On a deeper level, perhaps something only reveals itself when it is not directly looked at or focused on. Like the Heisenberg uncertainty principle (if I remember it correctly), one can never know the velocity and the position of a particle at a certain time. Because the measurement of one facet changes the other, we can never know both the exact speed and the position of any particle at any time. Similarly, perhaps we also hide the truth of something when we focus on its properties.

I can feel that there is a big lesson here, but I am unable to grasp it. Nevertheless, a mechanism (perhaps one of many) for revealing the beauty of sound and perhaps for revealing the beauty of nature itself has been revealed to me today, and I have shown the existence of the mechanism to you. Unfortunately, you cannot experience this by reading my words or my descriptions; you must experience the beauty in sound for yourself by playing the keys and recognizing the patterns within the sound. Only then will you experience what I did today, namely discovering that nature can be cracked and understood if one only pays attention to its signs and the secrets contained within its whispers.

Lastly, as a note, I am not necessarily changed by this discovery, nor have I been enlightened or made special by today's experience. No secret of the universe was revealed to me alone that cannot be revealed to you if you repeat my actions and play the same keys on the piano. I am simply writing about an observation about the nature of sound and its patterns that I found to be interesting.

From a scientific point of view, I believe that the application of this observation to concepts outside the world of music can change the world for the better. One day soon I will write down the notes that form the patterns I have been discussing, and I will map it out into a picture format, and I will measure and map the distances between the notes. I will measure their relative amplitudes and frequencies and I will map those too. I will look for patterns and make conjectures about their meanings. Then I will try to apply the results to unrelated fields and concepts. Let's hear what sound has to say about our world and how we live in it.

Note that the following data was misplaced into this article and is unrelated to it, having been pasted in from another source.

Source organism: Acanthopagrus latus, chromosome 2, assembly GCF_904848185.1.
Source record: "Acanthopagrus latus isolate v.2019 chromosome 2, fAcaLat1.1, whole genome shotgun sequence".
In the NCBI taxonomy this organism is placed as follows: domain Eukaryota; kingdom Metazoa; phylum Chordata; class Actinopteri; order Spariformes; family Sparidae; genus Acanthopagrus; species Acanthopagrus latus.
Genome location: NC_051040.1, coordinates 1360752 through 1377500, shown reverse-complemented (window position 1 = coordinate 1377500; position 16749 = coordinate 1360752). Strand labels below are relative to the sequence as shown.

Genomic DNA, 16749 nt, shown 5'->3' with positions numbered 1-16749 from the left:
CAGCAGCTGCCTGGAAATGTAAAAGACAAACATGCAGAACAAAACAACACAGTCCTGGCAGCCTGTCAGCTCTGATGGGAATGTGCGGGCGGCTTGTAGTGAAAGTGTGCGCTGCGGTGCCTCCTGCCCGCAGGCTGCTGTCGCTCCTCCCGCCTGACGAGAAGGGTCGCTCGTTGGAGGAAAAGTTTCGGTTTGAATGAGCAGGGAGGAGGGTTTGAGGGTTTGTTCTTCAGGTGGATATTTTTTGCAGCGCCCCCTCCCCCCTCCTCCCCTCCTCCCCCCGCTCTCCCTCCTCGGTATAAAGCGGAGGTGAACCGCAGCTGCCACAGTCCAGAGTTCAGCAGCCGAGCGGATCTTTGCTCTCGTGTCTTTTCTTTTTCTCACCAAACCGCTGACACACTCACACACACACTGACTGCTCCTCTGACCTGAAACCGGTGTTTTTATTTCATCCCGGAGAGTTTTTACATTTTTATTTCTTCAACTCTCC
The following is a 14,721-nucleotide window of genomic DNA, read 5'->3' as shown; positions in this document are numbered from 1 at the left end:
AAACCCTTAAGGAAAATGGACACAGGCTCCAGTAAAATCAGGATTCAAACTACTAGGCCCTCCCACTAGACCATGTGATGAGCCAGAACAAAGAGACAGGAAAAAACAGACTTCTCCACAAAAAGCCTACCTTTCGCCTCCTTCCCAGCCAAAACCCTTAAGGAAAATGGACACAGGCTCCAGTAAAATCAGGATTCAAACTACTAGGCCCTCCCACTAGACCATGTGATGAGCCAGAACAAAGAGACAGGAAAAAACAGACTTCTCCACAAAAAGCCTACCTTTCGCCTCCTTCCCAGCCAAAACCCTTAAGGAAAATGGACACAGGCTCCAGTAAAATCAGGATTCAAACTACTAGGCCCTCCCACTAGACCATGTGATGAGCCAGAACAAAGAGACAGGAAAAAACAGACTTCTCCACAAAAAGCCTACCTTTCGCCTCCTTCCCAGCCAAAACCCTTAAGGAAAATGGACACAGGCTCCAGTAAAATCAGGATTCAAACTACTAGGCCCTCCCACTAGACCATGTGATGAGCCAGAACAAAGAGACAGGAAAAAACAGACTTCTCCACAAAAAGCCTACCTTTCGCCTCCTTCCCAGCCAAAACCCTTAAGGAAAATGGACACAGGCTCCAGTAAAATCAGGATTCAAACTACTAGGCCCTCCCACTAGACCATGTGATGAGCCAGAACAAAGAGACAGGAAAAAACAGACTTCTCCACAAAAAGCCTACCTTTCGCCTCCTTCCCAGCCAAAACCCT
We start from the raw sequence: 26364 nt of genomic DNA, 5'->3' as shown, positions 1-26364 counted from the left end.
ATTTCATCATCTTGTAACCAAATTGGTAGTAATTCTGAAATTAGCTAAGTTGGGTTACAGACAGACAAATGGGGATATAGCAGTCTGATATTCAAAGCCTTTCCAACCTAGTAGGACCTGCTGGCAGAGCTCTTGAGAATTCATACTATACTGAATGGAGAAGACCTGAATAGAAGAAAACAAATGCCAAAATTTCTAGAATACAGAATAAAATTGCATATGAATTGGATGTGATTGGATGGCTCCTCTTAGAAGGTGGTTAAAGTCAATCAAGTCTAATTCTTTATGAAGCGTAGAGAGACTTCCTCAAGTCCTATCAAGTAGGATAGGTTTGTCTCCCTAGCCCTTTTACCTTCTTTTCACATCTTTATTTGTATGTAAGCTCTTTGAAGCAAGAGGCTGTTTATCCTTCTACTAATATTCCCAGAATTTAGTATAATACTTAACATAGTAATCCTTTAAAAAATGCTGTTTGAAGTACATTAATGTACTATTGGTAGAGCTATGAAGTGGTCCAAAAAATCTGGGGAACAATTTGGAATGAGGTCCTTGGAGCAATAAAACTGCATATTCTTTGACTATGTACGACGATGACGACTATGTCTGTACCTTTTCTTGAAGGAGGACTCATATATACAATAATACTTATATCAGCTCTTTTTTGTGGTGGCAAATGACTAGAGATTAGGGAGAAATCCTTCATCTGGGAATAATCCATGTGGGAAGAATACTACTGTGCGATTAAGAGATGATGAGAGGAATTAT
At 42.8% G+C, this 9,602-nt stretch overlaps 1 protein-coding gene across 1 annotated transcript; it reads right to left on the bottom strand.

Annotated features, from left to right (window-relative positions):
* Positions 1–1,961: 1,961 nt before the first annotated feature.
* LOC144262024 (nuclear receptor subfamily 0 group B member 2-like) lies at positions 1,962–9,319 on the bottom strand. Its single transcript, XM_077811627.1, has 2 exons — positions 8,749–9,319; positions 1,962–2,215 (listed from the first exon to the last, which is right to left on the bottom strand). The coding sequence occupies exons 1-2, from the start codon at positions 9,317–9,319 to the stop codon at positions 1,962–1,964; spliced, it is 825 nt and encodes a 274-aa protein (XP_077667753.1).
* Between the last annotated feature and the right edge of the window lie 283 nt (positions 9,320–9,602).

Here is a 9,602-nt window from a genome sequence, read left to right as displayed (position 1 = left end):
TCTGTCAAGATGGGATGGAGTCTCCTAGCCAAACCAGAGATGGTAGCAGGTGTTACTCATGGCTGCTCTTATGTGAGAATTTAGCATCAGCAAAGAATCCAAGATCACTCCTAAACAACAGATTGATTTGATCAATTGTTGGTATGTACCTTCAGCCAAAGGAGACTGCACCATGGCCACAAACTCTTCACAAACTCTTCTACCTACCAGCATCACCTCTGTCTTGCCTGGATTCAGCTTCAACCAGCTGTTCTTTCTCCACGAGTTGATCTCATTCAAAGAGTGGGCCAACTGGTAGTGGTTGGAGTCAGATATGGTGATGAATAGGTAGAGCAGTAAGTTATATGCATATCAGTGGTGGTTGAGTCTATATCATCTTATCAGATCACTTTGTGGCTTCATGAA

Wednesday, March 09, 2005

Describing my "Two-Ended Holy Mess"

This entry has taken me hours and a night of sleep to revise and phrase because of the sensitivity of its nature. I've changed the site name of this blog to Frumpter. This concept is more of a Rabbi's jape describing a person who doesn't know the limits of how strict he should be in his observance of the law, and so he goes overboard and becomes in his eyes holier than the Lord. In other words, it is a person who focuses on the details so much that he misses the goal he originally set out to accomplish.

I would have loved to keep the old name and to have all of my close friends read and give me feedback on the thoughts I have to share, but people either 1) were not reading the blog, or 2) were reading but found nothing of value, or 3) were reading but thought I was attacking them rather than discussing an abstract concept or philosophy. Perhaps it is better this way -- some things are better kept secret. Now, other than through the attempted hacker eyes of my friends, there is little holding me back from expressing my deeper thoughts. Yet my purpose in writing was to inspire my friends to think about their lives in a deeper, meaningful way. That goal is now dead because this blog is between you and me. My friends likely won't see this and I feel this is unfortunate.

Something has come up in my life which could shake my world if I took it the wrong way. Along my path of self-discovery, among the jewels, I have discovered a rotten onion. I have known the stink was there since my father and his father's time, but I could never put my finger on exactly what it was. I noticed remnants of it in me as a child, but then it went away, or so I thought it did. In recent days it has reared its pretty little head again and this has gotten me concerned. Because I am not so comfortable discussing it, I will use the exemplar of a friend.